© 2009 The Medical-Legal News
A lawsuit against a polio vaccine maker was a $23 million victory for a plaintiff in New York state court, according tolaw.com of April 2.
The case alleged negligent manufacture and a failure-to-warn regarding the oral polio vaccine Orimune.
Plaintiff Dominick Tenuto believed he contracted polio after touching stool while changing his daughter’s diaper in 1979. The infant daughter had just had an oral polio vaccination. Tenuto’s hand surgery made him a high risk for contracting polio and he alleged that he should have been better warned.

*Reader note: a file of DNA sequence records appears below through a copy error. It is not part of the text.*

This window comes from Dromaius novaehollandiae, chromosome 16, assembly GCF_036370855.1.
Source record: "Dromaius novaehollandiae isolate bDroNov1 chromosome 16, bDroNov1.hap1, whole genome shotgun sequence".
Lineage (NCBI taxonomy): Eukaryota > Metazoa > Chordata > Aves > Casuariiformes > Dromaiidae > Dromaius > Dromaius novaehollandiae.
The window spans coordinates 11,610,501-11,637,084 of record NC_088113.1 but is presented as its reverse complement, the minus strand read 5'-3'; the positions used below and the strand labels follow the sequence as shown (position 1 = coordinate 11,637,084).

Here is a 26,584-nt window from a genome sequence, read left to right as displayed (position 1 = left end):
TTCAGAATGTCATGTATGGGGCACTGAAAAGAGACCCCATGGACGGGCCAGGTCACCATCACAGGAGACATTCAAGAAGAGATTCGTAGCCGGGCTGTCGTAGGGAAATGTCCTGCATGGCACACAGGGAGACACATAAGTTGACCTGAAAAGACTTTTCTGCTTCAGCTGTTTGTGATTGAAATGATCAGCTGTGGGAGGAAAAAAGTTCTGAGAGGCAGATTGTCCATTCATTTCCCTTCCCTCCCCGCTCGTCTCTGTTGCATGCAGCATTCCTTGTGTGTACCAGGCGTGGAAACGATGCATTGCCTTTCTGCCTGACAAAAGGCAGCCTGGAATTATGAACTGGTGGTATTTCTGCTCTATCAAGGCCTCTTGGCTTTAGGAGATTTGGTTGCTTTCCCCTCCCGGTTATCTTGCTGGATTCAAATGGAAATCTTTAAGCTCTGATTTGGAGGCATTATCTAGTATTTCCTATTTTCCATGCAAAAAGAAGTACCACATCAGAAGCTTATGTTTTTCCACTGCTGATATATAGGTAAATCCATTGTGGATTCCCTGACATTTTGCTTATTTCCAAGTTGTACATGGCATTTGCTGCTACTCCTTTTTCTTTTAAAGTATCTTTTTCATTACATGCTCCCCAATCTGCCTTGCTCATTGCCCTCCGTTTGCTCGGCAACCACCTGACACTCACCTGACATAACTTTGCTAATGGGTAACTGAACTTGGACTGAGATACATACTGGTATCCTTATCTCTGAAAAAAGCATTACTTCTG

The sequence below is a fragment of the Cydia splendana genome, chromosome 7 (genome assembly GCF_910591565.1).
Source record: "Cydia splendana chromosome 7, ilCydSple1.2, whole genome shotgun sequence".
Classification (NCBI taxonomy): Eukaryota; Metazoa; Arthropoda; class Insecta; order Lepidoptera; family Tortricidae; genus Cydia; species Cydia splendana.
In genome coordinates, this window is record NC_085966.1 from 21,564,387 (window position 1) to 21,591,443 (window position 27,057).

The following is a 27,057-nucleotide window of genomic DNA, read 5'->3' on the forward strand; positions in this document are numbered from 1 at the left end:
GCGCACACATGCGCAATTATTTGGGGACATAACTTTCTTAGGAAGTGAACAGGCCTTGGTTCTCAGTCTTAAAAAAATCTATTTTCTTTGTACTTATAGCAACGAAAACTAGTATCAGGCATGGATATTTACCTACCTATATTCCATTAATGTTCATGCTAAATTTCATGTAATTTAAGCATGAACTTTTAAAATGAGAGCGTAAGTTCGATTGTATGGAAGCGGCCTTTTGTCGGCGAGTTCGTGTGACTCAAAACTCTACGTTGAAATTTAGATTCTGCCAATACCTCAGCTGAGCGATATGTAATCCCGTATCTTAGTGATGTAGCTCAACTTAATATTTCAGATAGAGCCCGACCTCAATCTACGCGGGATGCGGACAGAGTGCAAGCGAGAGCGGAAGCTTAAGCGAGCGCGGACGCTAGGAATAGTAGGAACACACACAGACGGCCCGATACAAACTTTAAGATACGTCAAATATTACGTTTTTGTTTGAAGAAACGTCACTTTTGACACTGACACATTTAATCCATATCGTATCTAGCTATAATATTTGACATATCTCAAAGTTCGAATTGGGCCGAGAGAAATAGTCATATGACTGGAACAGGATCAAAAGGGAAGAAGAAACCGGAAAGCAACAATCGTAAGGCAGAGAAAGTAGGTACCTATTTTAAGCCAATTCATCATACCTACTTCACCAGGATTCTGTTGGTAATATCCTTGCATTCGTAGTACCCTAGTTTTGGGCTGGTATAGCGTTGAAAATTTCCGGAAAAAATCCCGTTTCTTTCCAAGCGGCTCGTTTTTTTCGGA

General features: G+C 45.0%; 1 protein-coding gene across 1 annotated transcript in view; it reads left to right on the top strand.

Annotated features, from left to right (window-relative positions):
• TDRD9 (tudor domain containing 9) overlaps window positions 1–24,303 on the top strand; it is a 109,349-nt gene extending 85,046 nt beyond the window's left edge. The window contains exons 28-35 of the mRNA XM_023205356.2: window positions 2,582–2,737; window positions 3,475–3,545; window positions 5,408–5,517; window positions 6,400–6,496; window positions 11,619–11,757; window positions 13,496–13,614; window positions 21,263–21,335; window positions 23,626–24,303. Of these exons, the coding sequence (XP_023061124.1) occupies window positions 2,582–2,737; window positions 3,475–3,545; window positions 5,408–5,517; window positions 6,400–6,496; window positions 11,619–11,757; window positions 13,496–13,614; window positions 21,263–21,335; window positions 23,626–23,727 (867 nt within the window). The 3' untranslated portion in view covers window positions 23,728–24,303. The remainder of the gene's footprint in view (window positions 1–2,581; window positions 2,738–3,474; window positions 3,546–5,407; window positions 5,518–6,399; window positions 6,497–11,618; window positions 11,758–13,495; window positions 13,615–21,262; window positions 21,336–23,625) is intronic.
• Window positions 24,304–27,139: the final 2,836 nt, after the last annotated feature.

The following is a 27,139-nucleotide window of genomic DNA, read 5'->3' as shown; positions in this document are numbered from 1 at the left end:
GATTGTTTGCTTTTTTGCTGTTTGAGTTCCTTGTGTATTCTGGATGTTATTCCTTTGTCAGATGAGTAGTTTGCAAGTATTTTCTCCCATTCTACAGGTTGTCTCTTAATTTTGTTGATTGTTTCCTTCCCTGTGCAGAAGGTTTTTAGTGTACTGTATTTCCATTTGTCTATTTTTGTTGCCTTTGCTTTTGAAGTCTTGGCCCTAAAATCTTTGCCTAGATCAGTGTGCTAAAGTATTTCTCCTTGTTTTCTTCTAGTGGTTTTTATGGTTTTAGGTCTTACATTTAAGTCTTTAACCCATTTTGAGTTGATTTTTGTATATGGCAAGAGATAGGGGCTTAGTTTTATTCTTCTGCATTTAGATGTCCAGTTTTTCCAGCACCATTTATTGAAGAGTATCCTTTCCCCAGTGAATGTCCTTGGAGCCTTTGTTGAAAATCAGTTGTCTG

The law.com article noted that the case (Tenuto v. Lederle Laboratories, 001134/1981) was originally filed in 1981 and that several lawyers had worked on it.
During the trial the U.S. Supreme Court handed down its ruling in Wyeth v. Levine, which rebuffed the idea of FDA-approval-as-preemptive-immunity in drug label failure-to-warn cases.
In another vaccine- and preemption-related matter, a federal court recently ruled (in Bruesewitz v. Wyeth) that claims concerning design defects in childhood vaccinations are barred by the federal National Childhood Vaccine Injury Act. However, the ruling clashes with a Georgia Supreme Court holding in American Home Products Corp. v. Ferrari. The recent Wyeth v. Levine case may not apply to these split-decision cases, as Wyeth concerned implied preemption and the latter cases involve express preemption, according to The Legal Intelligencer of April 2.